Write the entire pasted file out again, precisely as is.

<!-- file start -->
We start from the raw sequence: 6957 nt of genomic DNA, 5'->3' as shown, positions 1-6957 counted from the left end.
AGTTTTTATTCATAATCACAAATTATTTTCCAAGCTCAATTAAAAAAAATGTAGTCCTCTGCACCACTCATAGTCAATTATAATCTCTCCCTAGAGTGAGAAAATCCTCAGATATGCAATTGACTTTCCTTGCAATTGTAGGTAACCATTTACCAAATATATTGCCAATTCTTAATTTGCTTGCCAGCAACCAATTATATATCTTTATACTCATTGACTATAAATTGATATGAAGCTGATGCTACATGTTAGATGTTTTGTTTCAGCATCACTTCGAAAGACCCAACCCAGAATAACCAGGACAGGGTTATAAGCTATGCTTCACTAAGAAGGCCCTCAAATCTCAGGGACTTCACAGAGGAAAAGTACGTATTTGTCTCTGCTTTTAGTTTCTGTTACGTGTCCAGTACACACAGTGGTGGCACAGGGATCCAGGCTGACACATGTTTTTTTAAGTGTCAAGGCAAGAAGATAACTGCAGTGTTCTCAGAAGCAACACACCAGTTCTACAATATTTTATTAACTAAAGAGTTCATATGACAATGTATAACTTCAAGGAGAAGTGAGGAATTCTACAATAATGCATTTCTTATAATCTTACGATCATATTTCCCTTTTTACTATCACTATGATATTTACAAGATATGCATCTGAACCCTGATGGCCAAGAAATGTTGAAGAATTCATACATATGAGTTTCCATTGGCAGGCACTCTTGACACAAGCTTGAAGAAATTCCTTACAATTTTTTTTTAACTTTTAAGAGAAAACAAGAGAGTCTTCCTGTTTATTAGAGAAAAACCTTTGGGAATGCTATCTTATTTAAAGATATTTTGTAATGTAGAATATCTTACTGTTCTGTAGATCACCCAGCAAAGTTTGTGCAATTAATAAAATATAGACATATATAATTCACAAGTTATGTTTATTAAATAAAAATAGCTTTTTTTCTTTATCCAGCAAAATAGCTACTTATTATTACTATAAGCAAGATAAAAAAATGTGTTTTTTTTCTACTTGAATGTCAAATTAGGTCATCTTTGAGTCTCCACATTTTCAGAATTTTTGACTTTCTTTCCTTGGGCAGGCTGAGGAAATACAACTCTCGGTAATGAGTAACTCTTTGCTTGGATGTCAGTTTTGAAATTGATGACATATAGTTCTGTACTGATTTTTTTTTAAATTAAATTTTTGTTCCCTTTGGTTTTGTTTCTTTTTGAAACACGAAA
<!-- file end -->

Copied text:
We start from the raw sequence: 6957 nt of genomic DNA, 5'->3' as shown, positions 1-6957 counted from the left end.
AGTTTTTATTCATAATCACAAATTATTTTCCAAGCTCAATTAAAAAAAATGTAGTCCTCTGCACCACTCATAGTCAATTATAATCTCTCCCTAGAGTGAGAAAATCCTCAGATATGCAATTGACTTTCCTTGCAATTGTAGGTAACCATTTACCAAATATATTGCCAATTCTTAATTTGCTTGCCAGCAACCAATTATATATCTTTATACTCATTGACTATAAATTGATATGAAGCTGATGCTACATGTTAGATGTTTTGTTTCAGCATCACTTCGAAAGACCCAACCCAGAATAACCAGGACAGGGTTATAAGCTATGCTTCACTAAGAAGGCCCTCAAATCTCAGGGACTTCACAGAGGAAAAGTACGTATTTGTCTCTGCTTTTAGTTTCTGTTACGTGTCCAGTACACACAGTGGTGGCACAGGGATCCAGGCTGACACATGTTTTTTTAAGTGTCAAGGCAAGAAGATAACTGCAGTGTTCTCAGAAGCAACACACCAGTTCTACAATATTTTATTAACTAAAGAGTTCATATGACAATGTATAACTTCAAGGAGAAGTGAGGAATTCTACAATAATGCATTTCTTATAATCTTACGATCATATTTCCCTTTTTACTATCACTATGATATTTACAAGATATGCATCTGAACCCTGATGGCCAAGAAATGTTGAAGAATTCATACATATGAGTTTCCATTGGCAGGCACTCTTGACACAAGCTTGAAGAAATTCCTTACAATTTTTTTTTAACTTTTAAGAGAAAACAAGAGAGTCTTCCTGTTTATTAGAGAAAAACCTTTGGGAATGCTATCTTATTTAAAGATATTTTGTAATGTAGAATATCTTACTGTTCTGTAGATCACCCAGCAAAGTTTGTGCAATTAATAAAATATAGACATATATAATTCACAAGTTATGTTTATTAAATAAAAATAGCTTTTTTTCTTTATCCAGCAAAATAGCTACTTATTATTACTATAAGCAAGATAAAAAAATGTGTTTTTTTTCTACTTGAATGTCAAATTAGGTCATCTTTGAGTCTCCACATTTTCAGAATTTTTGACTTTCTTTCCTTGGGCAGGCTGAGGAAATACAACTCTCGGTAATGAGTAACTCTTTGCTTGGATGTCAGTTTTGAAATTGATGACATATAGTTCTGTACTGATTTTTTTTTAAATTAAATTTTTGTTCCCTTTGGTTTTGTTTCTTTTTGAAACACGAAA